Act of God Defense: Sunlight?

In a personal injury case arising out of a teen driver hitting a pedestrian and his dog, the trial court properly granted the pedestrian’s motion for summary judgment on the driver’s act of God defense based on the bright sunlight. There was no evidence that bright sunlight while driving was an unexpected natural occurrence or that she had no reasonable warning that it might obscure her vision.


On the afternoon of February 4, 2016, a 16-year-old girl drove from her high school to Costco. The plaintiff was walking his dog on the sidewalk near the store. As the defendant made a right turn into the Costco parking lot, she struck the plaintiff and his dog as they were walking across the parking lot entrance. The plaintiff needed to have surgery to repair his knee and was unable to work after the accident. His dog also sustained injuries.

In her deposition, the defendant testified there were trees on both sides of the street leading up to the entrance of the Costco parking lot that obscured her view as she was driving. She also said that when she made the right turn into the parking lot, the sun temporarily blinded her from seeing the plaintiff and his dog in the crosswalk. But she acknowledged that she’d been to the same Costco approximately 15 times before the accident, had used the same entrance on those prior occasions, and had previously driven to Costco “on sunny days.”

In addition, the defendant testified that before the accident, she’d been driving for about 25 minutes, and the sun had been bothering her during the trip. She admitted that she owned three pairs of sunglasses and had used them in the past when driving during sunny weather conditions, but she didn’t have them with her that day. The defendant also testified that she’d failed to use her sun visor during the trip, which would’ve helped block the sun.

Act of God as an Affirmative Defense

The defendant asserted as an affirmative defense that the accident was the result of an act of God. The plaintiff moved for summary judgment on this, and the trial court granted summary judgment to the plaintiff on the defendant’s act of God defense. The trial judge concluded that the bright sunlight encountered by the defendant when turning into the parking lot wasn’t an unpredictable natural catastrophe.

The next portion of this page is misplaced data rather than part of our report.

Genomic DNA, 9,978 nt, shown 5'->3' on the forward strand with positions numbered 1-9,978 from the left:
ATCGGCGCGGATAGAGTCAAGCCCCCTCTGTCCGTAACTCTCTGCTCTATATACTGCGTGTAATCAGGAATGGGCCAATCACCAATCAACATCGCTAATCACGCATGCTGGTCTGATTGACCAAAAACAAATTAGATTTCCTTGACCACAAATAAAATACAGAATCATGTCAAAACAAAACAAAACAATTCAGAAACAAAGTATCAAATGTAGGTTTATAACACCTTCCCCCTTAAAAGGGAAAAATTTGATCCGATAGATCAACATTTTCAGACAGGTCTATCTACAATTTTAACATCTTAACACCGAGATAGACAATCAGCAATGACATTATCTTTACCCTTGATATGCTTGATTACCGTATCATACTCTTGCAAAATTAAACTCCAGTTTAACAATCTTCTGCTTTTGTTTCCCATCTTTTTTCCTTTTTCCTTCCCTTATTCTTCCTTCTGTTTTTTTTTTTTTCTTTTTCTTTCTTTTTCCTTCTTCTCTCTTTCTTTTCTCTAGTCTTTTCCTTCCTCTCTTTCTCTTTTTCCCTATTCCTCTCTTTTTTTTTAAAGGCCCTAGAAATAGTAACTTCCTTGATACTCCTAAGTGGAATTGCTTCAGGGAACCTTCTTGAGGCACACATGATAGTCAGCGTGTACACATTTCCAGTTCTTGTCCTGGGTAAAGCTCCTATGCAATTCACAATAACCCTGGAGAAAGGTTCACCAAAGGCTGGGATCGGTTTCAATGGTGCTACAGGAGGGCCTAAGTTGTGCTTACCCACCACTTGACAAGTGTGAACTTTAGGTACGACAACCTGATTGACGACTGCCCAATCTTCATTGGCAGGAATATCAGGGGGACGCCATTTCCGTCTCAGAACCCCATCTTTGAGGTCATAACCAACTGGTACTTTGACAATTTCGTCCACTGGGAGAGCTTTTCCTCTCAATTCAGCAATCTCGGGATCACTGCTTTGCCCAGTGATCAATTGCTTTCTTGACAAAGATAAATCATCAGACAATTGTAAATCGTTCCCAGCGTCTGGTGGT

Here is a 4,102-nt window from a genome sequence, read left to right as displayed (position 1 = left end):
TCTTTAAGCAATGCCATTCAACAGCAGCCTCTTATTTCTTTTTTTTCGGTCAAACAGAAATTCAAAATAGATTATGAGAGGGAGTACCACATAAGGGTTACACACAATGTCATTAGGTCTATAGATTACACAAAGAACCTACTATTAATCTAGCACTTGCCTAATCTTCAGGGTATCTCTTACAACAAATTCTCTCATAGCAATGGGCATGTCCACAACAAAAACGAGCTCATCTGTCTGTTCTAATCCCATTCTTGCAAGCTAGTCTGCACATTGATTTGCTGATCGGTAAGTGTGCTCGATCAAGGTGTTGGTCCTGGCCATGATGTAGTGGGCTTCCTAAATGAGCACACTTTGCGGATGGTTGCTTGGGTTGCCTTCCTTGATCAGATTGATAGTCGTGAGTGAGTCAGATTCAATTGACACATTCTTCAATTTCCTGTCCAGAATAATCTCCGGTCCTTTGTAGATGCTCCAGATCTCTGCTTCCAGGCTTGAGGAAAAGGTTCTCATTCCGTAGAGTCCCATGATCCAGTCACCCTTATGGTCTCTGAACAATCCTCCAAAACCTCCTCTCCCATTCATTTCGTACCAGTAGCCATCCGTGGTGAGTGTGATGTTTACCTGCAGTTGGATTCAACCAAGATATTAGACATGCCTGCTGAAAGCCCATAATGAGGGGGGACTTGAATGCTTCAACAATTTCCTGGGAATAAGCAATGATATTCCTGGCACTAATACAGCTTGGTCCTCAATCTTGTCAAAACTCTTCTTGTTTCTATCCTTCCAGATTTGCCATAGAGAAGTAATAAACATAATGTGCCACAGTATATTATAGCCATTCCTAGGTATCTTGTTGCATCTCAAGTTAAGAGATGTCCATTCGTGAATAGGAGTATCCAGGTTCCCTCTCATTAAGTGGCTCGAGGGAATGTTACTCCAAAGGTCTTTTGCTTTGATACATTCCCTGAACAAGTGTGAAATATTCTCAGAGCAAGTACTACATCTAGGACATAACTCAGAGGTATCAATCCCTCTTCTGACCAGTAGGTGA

Presiding Judge Anne Barnes wrote that a plaintiff who moves for summary judgment on an affirmative defense has the burden of piercing that defense. If the plaintiff meets that burden, the burden then shifts to the defendant to point to evidence showing a genuine issue of material fact for trial. A claim that an automobile accident was caused by an act of God rather than the fault of the defendant is an affirmative defense.

What is an Act of God Defense?

By definition, the legislature constricted an “act of God” to mean “an accident produced by physical causes which are irresistible or inevitable, such as lightning, storms, perils of the sea, earthquakes, inundations, sudden death or illness. This expression excludes all idea of human agency,” the judge said, quoting Georgia Statute § 1-3-3 (3). Plainly, the statutory definition incorporates three basic elements: (1) an accident produced by (2) an irresistible or inevitable force of nature or God, (3) which excludes all idea of human agency or conduct.

In other words, an “act of God,” not an act of man, must solely cause the accident.

“The term ‘act of God’ in its legal sense applies only to events in nature so extraordinary that the history of climatic variations and other conditions in the particular locality affords no reasonable warning of them.” Citing a 1999 case, Judge Barnes explained that an act of God refers to an occurrence that’s “totally unexpected in the natural world,” such as a lightning strike in a location where a strike normally does not occur, an earthquake, a meteor, or a tidal wave.

Here, the plaintiff shattered the defendant’s act of God defense by pointing to evidence that the car accident was caused all or in part by the fault of the defendant rather than a force of nature, given that the defendant testified that she failed to wear her sunglasses or put down the sun visor on her car despite the sunny weather conditions. The burden then shifted to the defendant to point to evidence showing a genuine issue of material fact with respect to her defense, but she failed to point to any evidence that the sunlight she encountered was so extraordinary and unexpected as to render the accident that occurred inevitable.

Judge Barnes emphasized that the defendant acknowledged in her deposition that while sunlight obscured her vision when she turned into the Costco parking lot, she’d previously driven the same route on multiple occasions under sunny weather conditions. She also admitted that she’d been driving for about 25 minutes before the accident, that it had been “sunny the entire drive,” and that the sun had been bothering her prior to the accident. In light of her testimony, the defendant failed to point to any evidence that encountering bright sunlight while driving was an unexpected natural occurrence or that she had no reasonable warning that it might obscure her vision. In addition, the defendant also testified that the trees lining the road leading to the parking lot entrance obscured her vision, but, that she’d driven that same route many times. As with the sunlight, the trees lining the roadway were not an unexpected natural occurrence.

The judgment on the act of God affirmative defense was affirmed. Head v. de Souse, 353 Ga. App. 309, 836 S.E.2d 227 (Ga. App. November 18, 2019).

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